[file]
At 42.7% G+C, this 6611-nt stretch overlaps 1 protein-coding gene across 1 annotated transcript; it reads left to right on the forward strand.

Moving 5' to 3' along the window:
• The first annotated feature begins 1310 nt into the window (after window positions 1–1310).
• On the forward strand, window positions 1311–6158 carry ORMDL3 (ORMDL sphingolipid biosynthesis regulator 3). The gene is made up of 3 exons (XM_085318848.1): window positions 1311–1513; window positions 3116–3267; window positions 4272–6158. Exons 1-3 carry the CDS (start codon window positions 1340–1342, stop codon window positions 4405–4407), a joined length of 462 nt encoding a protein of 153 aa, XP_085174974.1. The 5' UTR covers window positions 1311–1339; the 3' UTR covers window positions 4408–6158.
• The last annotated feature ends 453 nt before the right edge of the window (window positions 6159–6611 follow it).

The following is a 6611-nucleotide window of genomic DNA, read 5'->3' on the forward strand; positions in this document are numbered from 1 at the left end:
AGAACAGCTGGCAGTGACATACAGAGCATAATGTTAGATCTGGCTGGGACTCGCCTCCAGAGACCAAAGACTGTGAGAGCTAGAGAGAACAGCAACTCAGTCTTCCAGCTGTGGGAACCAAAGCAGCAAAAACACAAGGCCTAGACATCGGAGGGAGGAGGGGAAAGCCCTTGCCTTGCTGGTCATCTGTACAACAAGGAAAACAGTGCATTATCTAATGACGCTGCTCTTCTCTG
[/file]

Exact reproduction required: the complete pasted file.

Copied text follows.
At 42.7% G+C, this 6611-nt stretch overlaps 1 protein-coding gene across 1 annotated transcript; it reads left to right on the forward strand.

Moving 5' to 3' along the window:
• The first annotated feature begins 1310 nt into the window (after window positions 1–1310).
• On the forward strand, window positions 1311–6158 carry ORMDL3 (ORMDL sphingolipid biosynthesis regulator 3). The gene is made up of 3 exons (XM_085318848.1): window positions 1311–1513; window positions 3116–3267; window positions 4272–6158. Exons 1-3 carry the CDS (start codon window positions 1340–1342, stop codon window positions 4405–4407), a joined length of 462 nt encoding a protein of 153 aa, XP_085174974.1. The 5' UTR covers window positions 1311–1339; the 3' UTR covers window positions 4408–6158.
• The last annotated feature ends 453 nt before the right edge of the window (window positions 6159–6611 follow it).

The following is a 6611-nucleotide window of genomic DNA, read 5'->3' on the forward strand; positions in this document are numbered from 1 at the left end:
AGAACAGCTGGCAGTGACATACAGAGCATAATGTTAGATCTGGCTGGGACTCGCCTCCAGAGACCAAAGACTGTGAGAGCTAGAGAGAACAGCAACTCAGTCTTCCAGCTGTGGGAACCAAAGCAGCAAAAACACAAGGCCTAGACATCGGAGGGAGGAGGGGAAAGCCCTTGCCTTGCTGGTCATCTGTACAACAAGGAAAACAGTGCATTATCTAATGACGCTGCTCTTCTCTG